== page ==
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  #1  
Old 01-30-2014, 12:56 PM
Hoosier Hoosier is offline
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Default Rowability of a power drifter???

Been looking at some options for a boat. I have been wanting a drifter but it is not practicable for me at this time. Need something with a motor, I know drifters can be outfitted but... I have narrowed it down to a couple ideas. One is a "power drifter" which I like alot and seems to being gaining some populatirty. It would carry a 60/40 jet as a permenant fixture. My big concern is the rowability of something like this, especially backrowing against the transom. Anyone have any experience or know of others that do regarding this or have general thoughts?

Last edited by Hoosier; 01-30-2014 at 01:20 PM.. Reason: spelling.....again
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Old 01-30-2014, 09:47 PM
Sandman Sandman is offline
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I bought a Towee and outfitted it with a jet and the oar system for the very same reason you are talking about. I would be happy to take you out in mine if you liked the idea of Towee.
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Old 01-30-2014, 10:47 PM
billyspey billyspey is online now
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I have own a 16 ft tunnel john with 60/40 jet (never tried to row ) I don't think it would work very easy, might be able to slow the drift down but being able to turn as a drift boat NO. Remember john boats and power drifter have no rocker , dead space in the stern that you are rowing against. Turning would very difficult . Best option is a trolling motor with at least 70 lb of thrust to be able to move with ease under generation .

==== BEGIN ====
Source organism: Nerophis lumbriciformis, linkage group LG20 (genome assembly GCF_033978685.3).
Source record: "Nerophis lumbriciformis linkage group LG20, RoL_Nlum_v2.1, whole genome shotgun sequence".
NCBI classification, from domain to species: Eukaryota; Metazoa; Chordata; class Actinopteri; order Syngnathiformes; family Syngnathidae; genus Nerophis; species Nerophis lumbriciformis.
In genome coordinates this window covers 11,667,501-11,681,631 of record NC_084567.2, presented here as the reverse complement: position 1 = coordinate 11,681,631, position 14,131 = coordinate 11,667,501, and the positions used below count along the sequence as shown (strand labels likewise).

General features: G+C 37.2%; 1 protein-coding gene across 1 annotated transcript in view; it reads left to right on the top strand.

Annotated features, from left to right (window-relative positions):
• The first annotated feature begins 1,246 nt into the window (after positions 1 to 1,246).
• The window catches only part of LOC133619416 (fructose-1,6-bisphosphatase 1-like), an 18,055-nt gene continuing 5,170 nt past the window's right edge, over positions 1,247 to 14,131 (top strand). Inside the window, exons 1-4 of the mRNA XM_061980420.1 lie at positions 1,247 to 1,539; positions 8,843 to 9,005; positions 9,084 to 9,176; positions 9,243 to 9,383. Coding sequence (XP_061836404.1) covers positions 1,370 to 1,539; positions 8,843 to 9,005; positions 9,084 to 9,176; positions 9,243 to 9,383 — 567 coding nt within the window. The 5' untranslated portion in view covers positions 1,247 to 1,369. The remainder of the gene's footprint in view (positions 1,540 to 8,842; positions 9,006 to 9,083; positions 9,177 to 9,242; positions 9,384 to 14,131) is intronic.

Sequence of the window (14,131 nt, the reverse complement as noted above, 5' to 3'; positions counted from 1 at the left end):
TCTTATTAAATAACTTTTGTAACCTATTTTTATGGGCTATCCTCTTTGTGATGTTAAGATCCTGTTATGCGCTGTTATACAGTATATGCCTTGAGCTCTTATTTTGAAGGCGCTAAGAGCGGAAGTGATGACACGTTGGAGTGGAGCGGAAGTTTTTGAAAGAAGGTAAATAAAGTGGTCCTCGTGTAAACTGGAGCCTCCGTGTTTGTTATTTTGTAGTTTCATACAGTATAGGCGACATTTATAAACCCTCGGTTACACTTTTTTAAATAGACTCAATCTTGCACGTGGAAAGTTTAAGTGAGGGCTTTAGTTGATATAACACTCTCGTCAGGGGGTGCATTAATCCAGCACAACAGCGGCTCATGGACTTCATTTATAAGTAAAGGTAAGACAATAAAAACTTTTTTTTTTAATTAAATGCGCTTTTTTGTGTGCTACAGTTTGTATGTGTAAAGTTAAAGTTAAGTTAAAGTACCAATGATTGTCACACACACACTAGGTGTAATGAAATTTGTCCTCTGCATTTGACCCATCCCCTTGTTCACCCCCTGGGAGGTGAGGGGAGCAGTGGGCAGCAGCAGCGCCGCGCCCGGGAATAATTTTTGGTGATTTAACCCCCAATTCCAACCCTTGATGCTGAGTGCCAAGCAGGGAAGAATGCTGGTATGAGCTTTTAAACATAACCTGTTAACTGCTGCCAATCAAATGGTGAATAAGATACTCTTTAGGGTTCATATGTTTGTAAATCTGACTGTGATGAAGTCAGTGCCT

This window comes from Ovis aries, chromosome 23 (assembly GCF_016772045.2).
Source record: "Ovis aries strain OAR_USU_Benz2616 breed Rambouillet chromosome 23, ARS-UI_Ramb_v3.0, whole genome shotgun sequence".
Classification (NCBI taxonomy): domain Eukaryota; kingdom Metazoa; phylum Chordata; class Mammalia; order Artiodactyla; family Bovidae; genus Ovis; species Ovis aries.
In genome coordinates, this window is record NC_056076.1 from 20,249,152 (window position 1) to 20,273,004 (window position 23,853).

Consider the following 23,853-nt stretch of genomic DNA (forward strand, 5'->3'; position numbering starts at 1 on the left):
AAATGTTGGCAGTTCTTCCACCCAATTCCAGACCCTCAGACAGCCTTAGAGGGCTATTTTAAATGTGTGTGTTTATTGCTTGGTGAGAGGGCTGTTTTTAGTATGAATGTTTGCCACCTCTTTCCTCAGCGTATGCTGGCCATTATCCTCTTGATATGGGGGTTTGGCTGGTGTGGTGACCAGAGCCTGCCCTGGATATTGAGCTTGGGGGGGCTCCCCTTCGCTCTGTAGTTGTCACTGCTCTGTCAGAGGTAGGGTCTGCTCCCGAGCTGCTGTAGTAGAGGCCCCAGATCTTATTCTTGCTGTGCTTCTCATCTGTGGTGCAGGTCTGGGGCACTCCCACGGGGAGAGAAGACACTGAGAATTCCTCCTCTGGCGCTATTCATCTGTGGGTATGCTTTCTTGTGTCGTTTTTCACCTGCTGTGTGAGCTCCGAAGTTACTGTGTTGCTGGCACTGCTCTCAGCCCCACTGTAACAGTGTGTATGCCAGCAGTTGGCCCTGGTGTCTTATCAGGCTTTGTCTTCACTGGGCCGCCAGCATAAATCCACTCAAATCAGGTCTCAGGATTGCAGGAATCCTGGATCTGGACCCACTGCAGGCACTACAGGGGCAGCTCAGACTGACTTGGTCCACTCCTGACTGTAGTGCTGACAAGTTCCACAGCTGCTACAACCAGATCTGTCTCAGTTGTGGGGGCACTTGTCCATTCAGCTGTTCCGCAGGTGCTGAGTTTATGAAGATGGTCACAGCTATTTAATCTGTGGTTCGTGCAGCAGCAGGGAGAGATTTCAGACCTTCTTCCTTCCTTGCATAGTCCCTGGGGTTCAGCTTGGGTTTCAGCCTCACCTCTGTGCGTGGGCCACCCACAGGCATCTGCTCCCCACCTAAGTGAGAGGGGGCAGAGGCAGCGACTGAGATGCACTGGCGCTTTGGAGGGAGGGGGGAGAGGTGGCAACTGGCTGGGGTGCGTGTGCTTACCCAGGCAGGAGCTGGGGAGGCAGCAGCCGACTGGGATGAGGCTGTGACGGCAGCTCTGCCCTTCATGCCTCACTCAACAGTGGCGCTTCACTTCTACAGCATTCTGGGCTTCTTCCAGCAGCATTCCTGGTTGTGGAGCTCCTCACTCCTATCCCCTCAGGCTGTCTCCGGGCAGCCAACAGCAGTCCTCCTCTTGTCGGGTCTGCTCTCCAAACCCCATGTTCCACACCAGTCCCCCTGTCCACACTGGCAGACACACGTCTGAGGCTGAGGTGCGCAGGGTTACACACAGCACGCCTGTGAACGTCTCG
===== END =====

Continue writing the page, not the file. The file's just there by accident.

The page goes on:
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Old 01-31-2014, 09:05 AM
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MadisonBoats MadisonBoats is offline
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Hoosier,
I think you are in a quandary with wanting to row this rig. As Billspey stated; most boats of this type have a limited rocker and include a chine style in their hull.
This makes it difficult to row laterally. Although, most boats of this style are row-able in slack water if you have limited forces working against it.

I would look at a shallow water john-boat and add a 70lb thrust trolling motor (need at-least two-batteries/depending on voltage[+80-90lbs. weight in boat]) and forget the rowing aspect. Also; you will want to add a skid plate to your trolling motor to save on blades. I have the one pictured below and it works fabulous. It was very easy to install and just took a few minutes. Note; it seems expensive at around $130-but, it has saved me 4-5 props at $35 over the past couple of years. I needed a new prop about every 3 months when I did not have the guard and I have not needed a new once since I installed the prop guard a few years ago. I think it is called a Mac's River Runner or Prop Guard...(?)


This type of boat will do you well for the most part if you weight it correctly and be mindful to lift the trolling motor when crossing drags. Also; it is easy to patch with bondo and resin to fix dings. If you plan on adding a boat motor for fishing during generation; I would stay away from the rectangular john-boats and go with a semi-v. These boats love to capsize with a just a little pressure on the gunwales.

Hope this information guides you well!
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Old 01-31-2014, 12:29 PM
Hoosier Hoosier is offline
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Thanks for the input guys. I suspected as much. Just wondering if the "Power Drifters" from different companies are over selling the rowability of these boats. Guess I want the best of both worlds but maybe I am being too wishful. I would be looking at tailwaters like the Cumberland and Caney, as well as bigger rivers like the Ohio closer to home. So that is my quandry, I want rowability for the tailwaters, but want the motor for the bigger water like the Ohio.